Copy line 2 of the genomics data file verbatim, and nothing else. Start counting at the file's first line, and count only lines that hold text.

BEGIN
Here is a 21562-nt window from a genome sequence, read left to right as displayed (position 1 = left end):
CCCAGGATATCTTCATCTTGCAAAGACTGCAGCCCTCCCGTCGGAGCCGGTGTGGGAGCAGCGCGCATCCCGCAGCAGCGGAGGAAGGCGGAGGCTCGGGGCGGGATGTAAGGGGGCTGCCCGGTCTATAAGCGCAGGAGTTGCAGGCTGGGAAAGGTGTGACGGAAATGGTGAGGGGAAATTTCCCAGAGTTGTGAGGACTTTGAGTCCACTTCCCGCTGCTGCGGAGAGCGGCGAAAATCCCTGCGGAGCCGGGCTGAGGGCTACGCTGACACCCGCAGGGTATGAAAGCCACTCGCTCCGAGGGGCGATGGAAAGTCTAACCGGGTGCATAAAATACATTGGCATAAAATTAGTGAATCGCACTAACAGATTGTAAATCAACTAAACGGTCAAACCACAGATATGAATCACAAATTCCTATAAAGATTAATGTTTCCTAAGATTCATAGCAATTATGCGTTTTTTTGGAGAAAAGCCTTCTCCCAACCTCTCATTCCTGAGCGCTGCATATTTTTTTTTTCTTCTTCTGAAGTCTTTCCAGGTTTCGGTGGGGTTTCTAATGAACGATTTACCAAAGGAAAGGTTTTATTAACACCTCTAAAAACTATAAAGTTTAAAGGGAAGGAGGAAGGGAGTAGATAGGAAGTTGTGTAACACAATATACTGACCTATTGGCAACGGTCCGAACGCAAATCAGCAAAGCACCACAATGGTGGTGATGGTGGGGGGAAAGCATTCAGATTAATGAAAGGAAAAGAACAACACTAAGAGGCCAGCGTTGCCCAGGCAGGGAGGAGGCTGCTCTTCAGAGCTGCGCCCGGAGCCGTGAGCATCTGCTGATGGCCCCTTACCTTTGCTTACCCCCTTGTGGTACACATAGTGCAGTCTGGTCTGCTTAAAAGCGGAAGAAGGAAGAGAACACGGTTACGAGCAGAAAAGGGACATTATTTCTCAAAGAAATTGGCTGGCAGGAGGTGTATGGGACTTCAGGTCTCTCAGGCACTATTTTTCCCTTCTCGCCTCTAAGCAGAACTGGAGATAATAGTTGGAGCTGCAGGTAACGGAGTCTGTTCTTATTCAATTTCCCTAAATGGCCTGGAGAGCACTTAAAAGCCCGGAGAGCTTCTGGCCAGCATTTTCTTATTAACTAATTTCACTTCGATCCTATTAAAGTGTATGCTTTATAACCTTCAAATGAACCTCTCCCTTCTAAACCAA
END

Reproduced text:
CCCAGGATATCTTCATCTTGCAAAGACTGCAGCCCTCCCGTCGGAGCCGGTGTGGGAGCAGCGCGCATCCCGCAGCAGCGGAGGAAGGCGGAGGCTCGGGGCGGGATGTAAGGGGGCTGCCCGGTCTATAAGCGCAGGAGTTGCAGGCTGGGAAAGGTGTGACGGAAATGGTGAGGGGAAATTTCCCAGAGTTGTGAGGACTTTGAGTCCACTTCCCGCTGCTGCGGAGAGCGGCGAAAATCCCTGCGGAGCCGGGCTGAGGGCTACGCTGACACCCGCAGGGTATGAAAGCCACTCGCTCCGAGGGGCGATGGAAAGTCTAACCGGGTGCATAAAATACATTGGCATAAAATTAGTGAATCGCACTAACAGATTGTAAATCAACTAAACGGTCAAACCACAGATATGAATCACAAATTCCTATAAAGATTAATGTTTCCTAAGATTCATAGCAATTATGCGTTTTTTTGGAGAAAAGCCTTCTCCCAACCTCTCATTCCTGAGCGCTGCATATTTTTTTTTTCTTCTTCTGAAGTCTTTCCAGGTTTCGGTGGGGTTTCTAATGAACGATTTACCAAAGGAAAGGTTTTATTAACACCTCTAAAAACTATAAAGTTTAAAGGGAAGGAGGAAGGGAGTAGATAGGAAGTTGTGTAACACAATATACTGACCTATTGGCAACGGTCCGAACGCAAATCAGCAAAGCACCACAATGGTGGTGATGGTGGGGGGAAAGCATTCAGATTAATGAAAGGAAAAGAACAACACTAAGAGGCCAGCGTTGCCCAGGCAGGGAGGAGGCTGCTCTTCAGAGCTGCGCCCGGAGCCGTGAGCATCTGCTGATGGCCCCTTACCTTTGCTTACCCCCTTGTGGTACACATAGTGCAGTCTGGTCTGCTTAAAAGCGGAAGAAGGAAGAGAACACGGTTACGAGCAGAAAAGGGACATTATTTCTCAAAGAAATTGGCTGGCAGGAGGTGTATGGGACTTCAGGTCTCTCAGGCACTATTTTTCCCTTCTCGCCTCTAAGCAGAACTGGAGATAATAGTTGGAGCTGCAGGTAACGGAGTCTGTTCTTATTCAATTTCCCTAAATGGCCTGGAGAGCACTTAAAAGCCCGGAGAGCTTCTGGCCAGCATTTTCTTATTAACTAATTTCACTTCGATCCTATTAAAGTGTATGCTTTATAACCTTCAAATGAACCTCTCCCTTCTAAACCAA